Mending is the process of fixing and patching clothing items to extend their life and usability. While there have always been people that mend their clothing, the practice became less common as, thanks to manufacturing, clothing became cheaper and easier to replace than fix.
During World War II, many countries had strict limits on the amount of cloth or clothing you could purchase. This made good mending skills extremely important. Trade committees devised campaigns to encourage and teach mending with booklets and pamphlets, such as Make Do and Mend, put out by the English Ministry of Information in 1943 and Make Mend For Victory, published in New York by Spool Cotton Co. in 1943 here in the USA. Of course, once restrictions were lifted, slowly, over time, mending became less common again.
These days fast fashion has made inexpensive clothing very easy to find, and the skills of basic sewing and mending are not as common. But that has started to change. More of us are becoming aware of the impact of fast fashion and how little space we have left in our closets. Not to mention the environmental impact, which is almost at crisis levels in some countries, of all the used clothing going to the landfills. Others want to keep a favorite garment going for a while longer and many are also beginning to realize the potential for mending to add to the aesthetic of a garment, making mending a creative process. Katrina Rodabaugh explores the creative side of mending in her fabulous new book Mending Matters.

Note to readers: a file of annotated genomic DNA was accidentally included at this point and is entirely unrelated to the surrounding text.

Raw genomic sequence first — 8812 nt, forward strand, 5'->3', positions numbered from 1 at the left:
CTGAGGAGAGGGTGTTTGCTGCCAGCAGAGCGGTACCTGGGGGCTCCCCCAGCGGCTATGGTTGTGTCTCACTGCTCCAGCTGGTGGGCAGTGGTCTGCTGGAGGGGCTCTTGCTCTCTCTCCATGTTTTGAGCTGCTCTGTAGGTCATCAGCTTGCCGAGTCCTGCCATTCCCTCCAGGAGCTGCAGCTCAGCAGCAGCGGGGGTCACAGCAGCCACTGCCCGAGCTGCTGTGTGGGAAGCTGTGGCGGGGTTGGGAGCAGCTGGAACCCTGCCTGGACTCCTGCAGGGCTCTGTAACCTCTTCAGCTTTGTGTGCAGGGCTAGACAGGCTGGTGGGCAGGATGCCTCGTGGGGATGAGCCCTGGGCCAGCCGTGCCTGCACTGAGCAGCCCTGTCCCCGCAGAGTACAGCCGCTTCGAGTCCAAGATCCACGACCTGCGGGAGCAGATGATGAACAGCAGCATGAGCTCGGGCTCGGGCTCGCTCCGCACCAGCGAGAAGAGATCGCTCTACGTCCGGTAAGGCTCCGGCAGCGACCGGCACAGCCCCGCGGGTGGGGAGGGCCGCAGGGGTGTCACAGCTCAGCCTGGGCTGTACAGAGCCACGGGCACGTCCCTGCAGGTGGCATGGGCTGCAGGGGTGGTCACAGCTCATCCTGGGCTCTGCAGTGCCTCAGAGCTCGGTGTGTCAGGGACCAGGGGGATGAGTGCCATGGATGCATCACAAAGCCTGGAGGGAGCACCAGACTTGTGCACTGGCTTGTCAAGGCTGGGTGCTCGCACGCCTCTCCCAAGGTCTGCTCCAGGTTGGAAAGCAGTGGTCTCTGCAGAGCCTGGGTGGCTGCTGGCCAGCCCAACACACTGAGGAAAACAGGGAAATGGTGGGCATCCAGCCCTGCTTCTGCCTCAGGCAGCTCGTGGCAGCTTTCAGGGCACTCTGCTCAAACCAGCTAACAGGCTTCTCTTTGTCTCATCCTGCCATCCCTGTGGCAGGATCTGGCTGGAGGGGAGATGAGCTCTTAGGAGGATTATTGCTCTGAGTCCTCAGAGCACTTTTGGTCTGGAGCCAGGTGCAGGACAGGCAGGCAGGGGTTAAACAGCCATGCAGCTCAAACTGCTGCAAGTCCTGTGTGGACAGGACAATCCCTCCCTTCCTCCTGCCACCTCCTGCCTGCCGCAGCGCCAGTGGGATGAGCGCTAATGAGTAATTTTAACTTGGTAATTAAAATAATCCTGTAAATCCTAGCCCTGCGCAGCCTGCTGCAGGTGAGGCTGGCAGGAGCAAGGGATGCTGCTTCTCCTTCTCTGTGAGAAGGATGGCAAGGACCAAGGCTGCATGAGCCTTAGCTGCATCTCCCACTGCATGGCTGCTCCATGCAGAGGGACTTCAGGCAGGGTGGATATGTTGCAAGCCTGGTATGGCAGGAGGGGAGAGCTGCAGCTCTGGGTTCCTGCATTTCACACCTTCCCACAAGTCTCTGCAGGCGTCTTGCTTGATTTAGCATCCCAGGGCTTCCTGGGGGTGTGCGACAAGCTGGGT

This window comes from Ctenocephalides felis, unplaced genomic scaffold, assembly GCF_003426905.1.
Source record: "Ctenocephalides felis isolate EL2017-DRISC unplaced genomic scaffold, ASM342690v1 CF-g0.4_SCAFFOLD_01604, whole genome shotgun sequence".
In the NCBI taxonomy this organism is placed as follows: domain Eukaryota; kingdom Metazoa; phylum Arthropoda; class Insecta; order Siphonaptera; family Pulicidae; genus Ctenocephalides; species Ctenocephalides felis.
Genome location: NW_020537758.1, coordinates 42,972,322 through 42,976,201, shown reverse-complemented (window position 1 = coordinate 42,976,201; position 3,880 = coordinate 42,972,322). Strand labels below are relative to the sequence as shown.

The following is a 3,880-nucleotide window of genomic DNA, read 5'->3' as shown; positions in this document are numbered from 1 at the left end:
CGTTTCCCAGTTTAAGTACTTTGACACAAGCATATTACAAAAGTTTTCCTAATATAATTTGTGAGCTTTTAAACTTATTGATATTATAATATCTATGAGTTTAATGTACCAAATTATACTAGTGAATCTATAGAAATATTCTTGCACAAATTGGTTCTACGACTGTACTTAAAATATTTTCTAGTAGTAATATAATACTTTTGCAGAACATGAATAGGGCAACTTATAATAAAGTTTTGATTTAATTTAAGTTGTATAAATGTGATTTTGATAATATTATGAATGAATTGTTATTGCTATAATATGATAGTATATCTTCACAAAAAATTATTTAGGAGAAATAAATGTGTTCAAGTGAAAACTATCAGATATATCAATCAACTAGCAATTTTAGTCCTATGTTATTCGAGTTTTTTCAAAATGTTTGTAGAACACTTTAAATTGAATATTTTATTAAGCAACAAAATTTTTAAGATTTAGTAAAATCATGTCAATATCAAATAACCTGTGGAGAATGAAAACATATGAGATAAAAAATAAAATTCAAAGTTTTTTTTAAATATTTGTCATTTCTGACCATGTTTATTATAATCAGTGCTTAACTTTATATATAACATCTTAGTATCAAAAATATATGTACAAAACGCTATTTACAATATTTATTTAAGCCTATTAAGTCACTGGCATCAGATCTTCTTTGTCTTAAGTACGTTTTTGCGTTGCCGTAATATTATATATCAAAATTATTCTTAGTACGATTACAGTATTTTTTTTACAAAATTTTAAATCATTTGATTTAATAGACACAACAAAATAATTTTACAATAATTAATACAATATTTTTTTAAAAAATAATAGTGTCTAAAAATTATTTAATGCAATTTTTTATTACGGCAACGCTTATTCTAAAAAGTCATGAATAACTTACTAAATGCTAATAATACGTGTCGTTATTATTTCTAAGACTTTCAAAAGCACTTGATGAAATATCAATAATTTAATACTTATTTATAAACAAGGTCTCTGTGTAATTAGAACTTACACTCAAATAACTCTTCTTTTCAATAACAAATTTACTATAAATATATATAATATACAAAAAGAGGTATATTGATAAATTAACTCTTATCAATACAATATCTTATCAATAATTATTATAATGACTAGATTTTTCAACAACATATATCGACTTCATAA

Many modern menders are finding inspiration in the traditions of mending from other cultures. The Japanese traditions of Sashiko embroidery and patched Boro clothing have been very influential in the aesthetic being developed by those that practice "visible mending". Instead of trying to make their clothing look like new, they are intentionally working with mixed fabrics and threads to create interesting items that may have started out as off-the-rack clothing but become custom, one-of-a-kind looks.
In India, women use old saris to make Kantha Cloth or quilts, stitching them in layers with bold quilting to turn them into beautiful blankets and pads. Re-using clothing in quilts is a tradition that is common around the world. The quilters of Gee's Bend are famous here in the USA for their bold colorful quilts that made use of old clothing and textiles.
Clearly, mending is a way to not just fix your favorite jacket but to create something new and unique, to the point it can really become up-cycling. We hope this inspires you to look at your wardrobe in a whole new way. Perhaps it is time to dye up some embroidery thread or make some patches with your ice dyed fabrics!
- All About Boro - The Story of Japanese Patchwork. Heddles.
- Make Mend For Victory. Spool Cotton Co. New York, NY. 1942.
- Make Do and Mend. English Ministry of Information. 1943
- Mending Matters - https://www.dharmatrading.com/books/mending-matters.html